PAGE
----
Lisa Marie Azzaro
Ban on Sunday games won't cause kids to worship
The Sun's article on the scheduling of youth recreation activities on Sunday mornings in Carroll County quoted Suzanne Smith, the American Civil Liberties Union's (ACLU) legal program administrator, saying that the policy was clearly "designed not to accommodate but to promote religious exercise" ("Carroll policy raising ruckus," May 11).
Do people really believe that?
I would cheerfully make a $100 contribution to the ACLU if it could introduce me to a Baltimore-area child who plays in a league that does not schedule Sunday morning games, interprets the practice as promoting religion and has begun attending worship or church activities as a result.
Palestinians' threats, violence undermine support for peace
Through his recent authorization of riots against Israel and his military's use of live ammunition against Israeli troops, PLO chairman Yasser Arafat has temporarily derailed the peace process.
Mr. Arafat has also alerted the Israeli public to what appears to be a repetitive tactic: When concessions from the Israeli government are not forthcoming, he will turn to threats of riots and use his military to force acceptance of his demands.
This is certainly a poor omen for the future security of Israel.
And the narrow recent vote of the Knesset to approve the withdrawal of Israeli troops from Abu Dis and two other towns only one mile from Jerusalem indicates that the Israeli public, and a number of parties in Prime Minister Ehud Barak's coalition, are disenchanted with Mr. Barak's withdrawals.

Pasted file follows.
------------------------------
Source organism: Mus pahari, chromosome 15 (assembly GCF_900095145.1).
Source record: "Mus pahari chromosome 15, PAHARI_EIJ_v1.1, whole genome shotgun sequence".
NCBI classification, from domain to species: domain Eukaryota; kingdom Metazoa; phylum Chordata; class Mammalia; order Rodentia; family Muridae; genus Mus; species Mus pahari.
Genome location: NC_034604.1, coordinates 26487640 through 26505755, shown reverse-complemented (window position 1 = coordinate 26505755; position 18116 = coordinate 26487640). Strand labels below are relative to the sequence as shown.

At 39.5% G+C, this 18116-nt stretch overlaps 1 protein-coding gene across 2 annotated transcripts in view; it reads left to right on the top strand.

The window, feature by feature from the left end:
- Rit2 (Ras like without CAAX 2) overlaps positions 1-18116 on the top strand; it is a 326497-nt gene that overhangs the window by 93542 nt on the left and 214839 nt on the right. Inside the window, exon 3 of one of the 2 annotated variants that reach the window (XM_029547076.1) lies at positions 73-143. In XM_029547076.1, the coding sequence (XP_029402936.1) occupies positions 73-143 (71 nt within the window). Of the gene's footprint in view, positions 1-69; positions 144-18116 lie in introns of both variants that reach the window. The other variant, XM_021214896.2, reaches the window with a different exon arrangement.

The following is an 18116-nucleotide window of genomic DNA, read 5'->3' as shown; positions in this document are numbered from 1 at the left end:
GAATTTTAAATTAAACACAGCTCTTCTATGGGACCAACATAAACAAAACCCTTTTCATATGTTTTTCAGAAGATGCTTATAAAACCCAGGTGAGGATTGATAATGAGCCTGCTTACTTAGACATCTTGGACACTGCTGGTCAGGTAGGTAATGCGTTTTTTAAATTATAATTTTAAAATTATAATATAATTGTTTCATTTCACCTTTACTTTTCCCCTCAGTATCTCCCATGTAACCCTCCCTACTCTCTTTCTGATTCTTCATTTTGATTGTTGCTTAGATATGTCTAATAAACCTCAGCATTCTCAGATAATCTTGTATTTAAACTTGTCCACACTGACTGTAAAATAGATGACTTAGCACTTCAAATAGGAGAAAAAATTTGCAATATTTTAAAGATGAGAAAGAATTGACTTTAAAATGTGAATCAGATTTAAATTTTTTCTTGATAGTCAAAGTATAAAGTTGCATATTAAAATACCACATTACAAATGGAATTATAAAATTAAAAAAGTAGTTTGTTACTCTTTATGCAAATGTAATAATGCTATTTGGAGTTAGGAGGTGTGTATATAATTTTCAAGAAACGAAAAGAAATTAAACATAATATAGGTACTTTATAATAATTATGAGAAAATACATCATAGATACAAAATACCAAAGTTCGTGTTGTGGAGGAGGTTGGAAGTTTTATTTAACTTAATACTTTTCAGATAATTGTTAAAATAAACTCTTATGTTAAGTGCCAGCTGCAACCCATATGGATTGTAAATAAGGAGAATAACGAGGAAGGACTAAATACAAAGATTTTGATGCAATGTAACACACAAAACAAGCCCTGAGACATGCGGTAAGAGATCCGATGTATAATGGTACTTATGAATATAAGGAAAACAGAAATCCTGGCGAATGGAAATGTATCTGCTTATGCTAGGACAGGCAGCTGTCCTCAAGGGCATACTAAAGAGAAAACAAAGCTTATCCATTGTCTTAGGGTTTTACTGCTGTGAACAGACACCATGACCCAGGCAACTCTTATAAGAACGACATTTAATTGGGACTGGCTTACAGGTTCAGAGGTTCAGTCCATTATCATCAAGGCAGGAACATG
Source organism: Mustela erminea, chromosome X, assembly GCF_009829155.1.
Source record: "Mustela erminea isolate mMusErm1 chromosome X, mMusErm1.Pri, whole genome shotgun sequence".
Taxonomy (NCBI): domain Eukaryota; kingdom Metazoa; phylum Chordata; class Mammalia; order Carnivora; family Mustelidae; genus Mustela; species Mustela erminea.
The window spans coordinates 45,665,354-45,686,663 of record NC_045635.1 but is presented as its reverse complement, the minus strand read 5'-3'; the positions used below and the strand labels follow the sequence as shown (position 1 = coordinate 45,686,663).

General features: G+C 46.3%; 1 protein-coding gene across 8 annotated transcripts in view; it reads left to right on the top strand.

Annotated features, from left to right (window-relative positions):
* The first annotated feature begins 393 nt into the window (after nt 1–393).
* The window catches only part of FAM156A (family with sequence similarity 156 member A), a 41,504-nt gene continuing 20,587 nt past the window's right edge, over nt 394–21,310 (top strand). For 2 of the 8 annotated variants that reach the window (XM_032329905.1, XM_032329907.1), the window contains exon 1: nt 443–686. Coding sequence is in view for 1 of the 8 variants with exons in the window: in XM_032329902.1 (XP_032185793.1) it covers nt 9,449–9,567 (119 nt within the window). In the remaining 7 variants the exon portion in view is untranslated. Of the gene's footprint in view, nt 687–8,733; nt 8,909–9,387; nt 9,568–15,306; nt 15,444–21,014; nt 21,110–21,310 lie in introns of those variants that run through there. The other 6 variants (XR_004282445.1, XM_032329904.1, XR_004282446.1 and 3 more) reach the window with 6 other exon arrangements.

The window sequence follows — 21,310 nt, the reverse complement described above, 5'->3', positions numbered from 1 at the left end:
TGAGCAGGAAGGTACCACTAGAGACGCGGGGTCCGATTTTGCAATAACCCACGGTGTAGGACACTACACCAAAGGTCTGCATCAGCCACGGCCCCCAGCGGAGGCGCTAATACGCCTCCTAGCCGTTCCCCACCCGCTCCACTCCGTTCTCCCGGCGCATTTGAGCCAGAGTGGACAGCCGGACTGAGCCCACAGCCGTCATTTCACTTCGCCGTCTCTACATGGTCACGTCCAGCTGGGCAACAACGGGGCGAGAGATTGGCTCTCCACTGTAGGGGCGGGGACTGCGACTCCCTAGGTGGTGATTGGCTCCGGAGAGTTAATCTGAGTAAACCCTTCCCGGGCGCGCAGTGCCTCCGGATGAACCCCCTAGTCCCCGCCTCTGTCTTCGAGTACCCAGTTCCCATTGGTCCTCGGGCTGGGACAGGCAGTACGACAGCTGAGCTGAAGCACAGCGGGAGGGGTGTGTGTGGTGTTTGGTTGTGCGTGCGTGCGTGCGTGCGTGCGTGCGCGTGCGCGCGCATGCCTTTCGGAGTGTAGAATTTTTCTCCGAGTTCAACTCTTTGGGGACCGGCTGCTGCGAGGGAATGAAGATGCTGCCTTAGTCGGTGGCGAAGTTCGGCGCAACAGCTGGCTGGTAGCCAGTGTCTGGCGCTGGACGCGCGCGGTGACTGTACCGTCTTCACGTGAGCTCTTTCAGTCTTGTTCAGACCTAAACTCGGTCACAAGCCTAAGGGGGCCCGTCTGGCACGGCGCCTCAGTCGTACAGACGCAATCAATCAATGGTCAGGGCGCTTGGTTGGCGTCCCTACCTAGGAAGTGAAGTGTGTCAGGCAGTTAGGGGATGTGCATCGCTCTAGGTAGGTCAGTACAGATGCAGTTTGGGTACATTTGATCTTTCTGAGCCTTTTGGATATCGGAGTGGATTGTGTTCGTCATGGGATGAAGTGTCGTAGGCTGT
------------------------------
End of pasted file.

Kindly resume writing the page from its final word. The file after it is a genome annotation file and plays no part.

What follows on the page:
The tactics of the Palestinian Authority - negotiating in bad faith and with threats of a return to the intifada - may be self-defeating.
The death penalty stops at least one killer
In answer to Gerald Ben Shargel's letter ("The death penalty: a deterrent to killing, or an atrocity?" May 21), I'd note that the death penalty does assure us of one thing: One killer will not kill again.
Also, the United States is not the only country that uses the death penalty. Russia and China use a bullet to the head very soon after the trial, not 20 years later.
The letter uses poverty as an excuse. Millions of us grew up during the Great Depression. We didn't have rap sheets two to three feet long.
In those days you could walk the streets at night in safety. On hot nights we slept with open windows and only a screen door closed. Try that now, if you dare.
Bleeding-heart liberals won't solve our problems. They got us where we are.
They forget the victims, and defend the criminals.
Richard S. Krause
Baltimore's fire department has been streamlined enough
While increasing the much overburdened emergency medical service in Baltimore is critical, this must not be done at the expense of fire safety.
Baltimore City's fire suppression units are the reason the city had a record low fire death rate in 1999 while the number of fire incidents continues to rise.
The Sun editorialized that "streamlining the fire department is overdue," ignoring the fact that the department has closed 28 fire units since the 1980s ("O'Malley is right to shift fire priorities, May 16). Any further closures will place the citizenry at risk.
As for The Sun reporting that the new 25th Street station is "a prototype station for the future," Baltimore has had these "prototype" multi-unit stations, housing an engine company, a hook-and-ladder company and a medical unit, for 85 years.